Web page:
You can use different remote controls that have completely different layouts, but they will still control LinuxMCE in a consistent manner. For example you can use a Bang & Olufsen remote which only has a single set of up/down/left/right buttons, and LinuxMCE knows that when there is a menu on screen those buttons should move the highlighter around on the screen, and when there is not a menu on screen, those buttons are used for rewind fast-forward and skip up/down. The logic is all handled automatically so for the user it is a very intuitive experience, allowing all sorts of different devices to be controlled with all sorts of different remote controls without having to do any setup.
Be sure to read the How To Use It section above first. As you can see, LinuxMCE provides a highly intelligent interpretation of infrared remote buttons, that automatically change their function based on what the user is doing, what type of remote control layout exists, and where the infrared codes are going. If you have ever worked with infrared remote controls, such as LIRC, you know that there is no standard, and all the remote controls have different buttons with different names. Therefore we had to create a database structure that allows for interpreting the different button names into commands which can change depending upon the context and the layout of the remote.
The DCE Devices (ie the LinuxMCE binary that is run to handle i/r reception) are all of the category Peripherals, Infrared Receivers. In LinuxMCE Admin choose Advanced, Device Templates, and you can see the categories and devices in them. There is a separate folder for the LIRC drivers. In addition to a device for the i/r receiver, there is also a device for the i/r remote. The remote controls are of the type Peripherals, Remote Controls. Since the definition of the infrared codes for a remote control is stored within the remote control device, and that definition varies depending upon the type of receiver, you will see there is a separate subcategory for each type of receiver. For example there is a folder "LIRC Remote Controls" that has all of the remote controls and definition files for the LIRC project. We also created our own DCE devices for other infrared receivers, such as IRTrans and Tira. Although these are supported within the lirc project, we found that we had better control and greater accuracy when we used the native SDKs for these receivers. So, for example, if you have an IRTrans receiver, and an XPMC remote, you have two possibilities. First you could add the LIRC receiver device, and the XPMC remote device that is within the LIRC remote category. In this case the remote control will be using an LIRC config file. Secondly you could add LinuxMCE's native IRTrans receiver device, and then pick the XMPC remote device that is within the IRTrans remotes category, which stores the button codes in a different format, that is in IRTrans' native format. When you are adding your infrared receiver and remote control using the LinuxMCE Admin Wizard/Devices/Media Directors page, the wizard automatically ensures that when you add a remote control it is the correct category.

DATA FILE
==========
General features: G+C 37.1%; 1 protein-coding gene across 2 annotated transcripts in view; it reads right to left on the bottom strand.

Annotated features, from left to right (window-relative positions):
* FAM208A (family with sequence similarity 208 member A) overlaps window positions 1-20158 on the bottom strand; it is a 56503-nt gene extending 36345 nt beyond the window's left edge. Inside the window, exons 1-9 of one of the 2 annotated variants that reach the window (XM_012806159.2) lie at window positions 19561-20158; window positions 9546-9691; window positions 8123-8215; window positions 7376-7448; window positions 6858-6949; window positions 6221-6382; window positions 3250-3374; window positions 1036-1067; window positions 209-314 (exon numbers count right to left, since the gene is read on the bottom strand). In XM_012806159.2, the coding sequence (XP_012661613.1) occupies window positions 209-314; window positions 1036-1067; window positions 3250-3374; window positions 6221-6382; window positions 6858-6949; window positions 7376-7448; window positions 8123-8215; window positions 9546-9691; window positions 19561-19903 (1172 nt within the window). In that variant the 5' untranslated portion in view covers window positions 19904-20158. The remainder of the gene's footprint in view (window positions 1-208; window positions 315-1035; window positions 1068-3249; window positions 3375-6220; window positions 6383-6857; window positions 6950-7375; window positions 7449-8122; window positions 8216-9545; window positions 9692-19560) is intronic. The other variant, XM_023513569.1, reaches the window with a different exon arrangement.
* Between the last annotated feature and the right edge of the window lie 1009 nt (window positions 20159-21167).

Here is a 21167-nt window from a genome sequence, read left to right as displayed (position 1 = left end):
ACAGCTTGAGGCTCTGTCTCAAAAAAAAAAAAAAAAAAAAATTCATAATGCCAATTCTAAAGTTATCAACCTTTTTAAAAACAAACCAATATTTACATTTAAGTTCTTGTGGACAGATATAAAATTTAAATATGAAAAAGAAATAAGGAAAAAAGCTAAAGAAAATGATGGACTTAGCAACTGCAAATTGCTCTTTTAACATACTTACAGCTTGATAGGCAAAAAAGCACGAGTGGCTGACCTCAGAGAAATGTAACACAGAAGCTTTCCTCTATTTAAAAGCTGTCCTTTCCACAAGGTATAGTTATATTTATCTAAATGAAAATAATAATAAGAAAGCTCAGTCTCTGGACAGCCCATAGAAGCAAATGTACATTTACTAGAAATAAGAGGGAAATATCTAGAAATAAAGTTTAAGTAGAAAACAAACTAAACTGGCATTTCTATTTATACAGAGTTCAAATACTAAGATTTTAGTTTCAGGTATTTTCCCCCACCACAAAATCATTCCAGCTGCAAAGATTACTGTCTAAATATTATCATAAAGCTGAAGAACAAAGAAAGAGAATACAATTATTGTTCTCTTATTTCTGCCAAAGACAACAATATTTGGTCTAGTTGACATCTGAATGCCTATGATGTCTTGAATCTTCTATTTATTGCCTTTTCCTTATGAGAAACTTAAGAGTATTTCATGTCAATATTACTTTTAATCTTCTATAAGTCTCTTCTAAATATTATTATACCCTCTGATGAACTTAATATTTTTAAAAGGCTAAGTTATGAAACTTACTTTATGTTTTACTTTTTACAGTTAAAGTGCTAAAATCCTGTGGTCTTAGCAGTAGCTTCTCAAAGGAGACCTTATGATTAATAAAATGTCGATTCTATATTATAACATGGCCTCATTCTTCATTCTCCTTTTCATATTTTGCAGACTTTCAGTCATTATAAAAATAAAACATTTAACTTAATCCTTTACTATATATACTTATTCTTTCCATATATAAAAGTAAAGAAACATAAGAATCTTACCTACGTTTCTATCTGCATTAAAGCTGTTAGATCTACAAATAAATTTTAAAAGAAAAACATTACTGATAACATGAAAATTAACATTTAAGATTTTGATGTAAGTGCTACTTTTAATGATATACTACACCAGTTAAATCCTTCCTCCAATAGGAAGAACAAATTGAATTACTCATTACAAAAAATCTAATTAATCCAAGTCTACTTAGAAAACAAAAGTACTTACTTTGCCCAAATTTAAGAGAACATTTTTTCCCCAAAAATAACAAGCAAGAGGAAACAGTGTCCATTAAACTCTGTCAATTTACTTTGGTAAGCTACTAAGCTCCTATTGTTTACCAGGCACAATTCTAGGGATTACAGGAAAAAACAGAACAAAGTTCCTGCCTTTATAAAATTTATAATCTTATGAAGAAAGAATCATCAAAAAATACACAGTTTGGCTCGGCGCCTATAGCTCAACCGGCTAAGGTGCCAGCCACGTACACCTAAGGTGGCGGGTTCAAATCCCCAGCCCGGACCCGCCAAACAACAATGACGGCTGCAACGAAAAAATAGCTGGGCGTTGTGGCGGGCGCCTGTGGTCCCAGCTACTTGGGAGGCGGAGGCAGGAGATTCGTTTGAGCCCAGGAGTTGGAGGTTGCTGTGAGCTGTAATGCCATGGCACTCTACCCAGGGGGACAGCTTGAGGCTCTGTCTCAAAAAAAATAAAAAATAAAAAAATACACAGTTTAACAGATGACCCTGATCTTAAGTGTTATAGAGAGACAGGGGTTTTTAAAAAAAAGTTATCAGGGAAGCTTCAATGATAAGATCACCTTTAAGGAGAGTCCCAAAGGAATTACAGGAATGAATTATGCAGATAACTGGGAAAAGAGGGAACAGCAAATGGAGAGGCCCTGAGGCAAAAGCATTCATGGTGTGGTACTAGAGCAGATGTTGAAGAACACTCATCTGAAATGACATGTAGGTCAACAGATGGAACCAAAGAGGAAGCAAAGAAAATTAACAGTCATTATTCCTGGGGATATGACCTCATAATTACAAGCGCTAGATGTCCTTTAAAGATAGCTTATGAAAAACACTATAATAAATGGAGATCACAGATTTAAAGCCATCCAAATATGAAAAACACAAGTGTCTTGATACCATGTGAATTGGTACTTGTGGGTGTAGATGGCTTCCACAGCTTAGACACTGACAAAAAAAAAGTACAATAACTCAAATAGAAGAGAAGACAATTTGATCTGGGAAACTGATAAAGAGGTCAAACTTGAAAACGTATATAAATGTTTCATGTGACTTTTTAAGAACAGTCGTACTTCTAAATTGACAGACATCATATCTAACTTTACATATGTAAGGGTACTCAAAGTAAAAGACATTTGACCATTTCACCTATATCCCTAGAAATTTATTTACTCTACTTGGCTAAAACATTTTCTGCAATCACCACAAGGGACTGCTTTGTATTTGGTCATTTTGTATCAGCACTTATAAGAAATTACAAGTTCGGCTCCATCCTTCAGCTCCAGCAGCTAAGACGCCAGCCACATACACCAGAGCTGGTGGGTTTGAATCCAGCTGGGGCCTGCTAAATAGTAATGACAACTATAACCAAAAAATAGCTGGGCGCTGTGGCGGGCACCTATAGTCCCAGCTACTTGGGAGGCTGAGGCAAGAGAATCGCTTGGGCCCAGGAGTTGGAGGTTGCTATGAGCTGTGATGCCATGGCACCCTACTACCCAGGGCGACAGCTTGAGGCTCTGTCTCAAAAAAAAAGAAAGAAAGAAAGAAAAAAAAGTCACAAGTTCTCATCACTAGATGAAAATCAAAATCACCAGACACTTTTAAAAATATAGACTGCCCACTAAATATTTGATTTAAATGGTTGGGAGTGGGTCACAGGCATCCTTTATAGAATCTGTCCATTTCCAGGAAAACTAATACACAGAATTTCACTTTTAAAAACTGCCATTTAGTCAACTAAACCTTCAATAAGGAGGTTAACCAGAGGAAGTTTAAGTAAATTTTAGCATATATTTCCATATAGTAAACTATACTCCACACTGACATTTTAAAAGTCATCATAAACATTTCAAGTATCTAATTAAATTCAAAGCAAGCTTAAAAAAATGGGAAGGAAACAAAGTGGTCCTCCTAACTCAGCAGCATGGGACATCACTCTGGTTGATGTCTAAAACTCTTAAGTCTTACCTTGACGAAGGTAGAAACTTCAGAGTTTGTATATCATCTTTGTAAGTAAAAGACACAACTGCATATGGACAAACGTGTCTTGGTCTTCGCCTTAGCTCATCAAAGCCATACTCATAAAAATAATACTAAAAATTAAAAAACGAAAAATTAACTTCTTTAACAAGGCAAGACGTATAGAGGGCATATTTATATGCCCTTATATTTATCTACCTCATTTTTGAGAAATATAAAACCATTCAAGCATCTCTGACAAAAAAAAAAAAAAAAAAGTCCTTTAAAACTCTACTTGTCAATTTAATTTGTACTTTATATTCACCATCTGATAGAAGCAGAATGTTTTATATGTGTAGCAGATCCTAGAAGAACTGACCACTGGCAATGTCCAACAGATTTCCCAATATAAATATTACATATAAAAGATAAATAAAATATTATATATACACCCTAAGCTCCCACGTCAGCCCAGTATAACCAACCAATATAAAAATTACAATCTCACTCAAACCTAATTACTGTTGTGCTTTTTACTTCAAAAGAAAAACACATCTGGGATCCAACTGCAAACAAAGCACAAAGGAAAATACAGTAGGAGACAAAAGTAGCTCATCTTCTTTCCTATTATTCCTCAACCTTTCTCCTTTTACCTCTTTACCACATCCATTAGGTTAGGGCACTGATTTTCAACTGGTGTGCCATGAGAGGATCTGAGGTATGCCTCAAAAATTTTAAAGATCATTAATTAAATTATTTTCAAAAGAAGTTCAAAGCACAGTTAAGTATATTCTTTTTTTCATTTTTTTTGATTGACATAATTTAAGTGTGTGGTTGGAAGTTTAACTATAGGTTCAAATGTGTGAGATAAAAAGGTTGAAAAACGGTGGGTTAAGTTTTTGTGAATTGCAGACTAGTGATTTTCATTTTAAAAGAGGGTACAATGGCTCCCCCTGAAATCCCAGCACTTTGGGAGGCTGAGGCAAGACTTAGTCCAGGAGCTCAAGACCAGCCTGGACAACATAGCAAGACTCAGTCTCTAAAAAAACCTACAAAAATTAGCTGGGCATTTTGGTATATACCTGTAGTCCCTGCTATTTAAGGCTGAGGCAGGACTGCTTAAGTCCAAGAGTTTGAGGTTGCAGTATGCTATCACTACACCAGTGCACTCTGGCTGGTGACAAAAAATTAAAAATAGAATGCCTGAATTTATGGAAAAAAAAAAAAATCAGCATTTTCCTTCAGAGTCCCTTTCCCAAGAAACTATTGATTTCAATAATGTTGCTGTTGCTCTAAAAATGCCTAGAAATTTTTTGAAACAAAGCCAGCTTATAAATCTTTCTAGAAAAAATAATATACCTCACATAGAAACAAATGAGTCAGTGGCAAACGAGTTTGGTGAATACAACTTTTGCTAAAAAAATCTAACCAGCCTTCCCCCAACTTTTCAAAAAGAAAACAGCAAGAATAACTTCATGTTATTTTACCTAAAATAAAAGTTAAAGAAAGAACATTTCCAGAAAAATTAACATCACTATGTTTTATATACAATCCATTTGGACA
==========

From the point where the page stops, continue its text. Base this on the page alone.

For each remote control there is a device data "#59 Configuration" which has the remote controls configuration file, which defined all the infrared codes at each button will send and gives each code, or button, a name. So the XPMC remote within the LIRC category has a device data #59 that is the LIRC config file. The XPMC remote within the IRTrans category has a device data #59 that is the same buttons/codes, but in IRTrans format.
When the framework starts an IR receiver device, iIn general this device will first scan for all sister devices within the category remote control, and write out a configuration file. So, for example, when LIRC_DCE runs it finds all LIRC remote controls on that machine, grabs the device data "#59 Configuration" for every one of them and writes that out to a lirc.conf file, and then starts LIRC.
All the logic is in a base class called IRReceiverBase. All of LinuxMCE's infrared receiver devices use this same base class. So the actual code that is specific to each type of receiver is very small, usually around 20 lines. It only needs to write out the configuration file at start up, and then call the member function ReceivedCode within IRReceiverBase when a button is pushed. This function takes the name of the button as a parameter, and converts this into a message.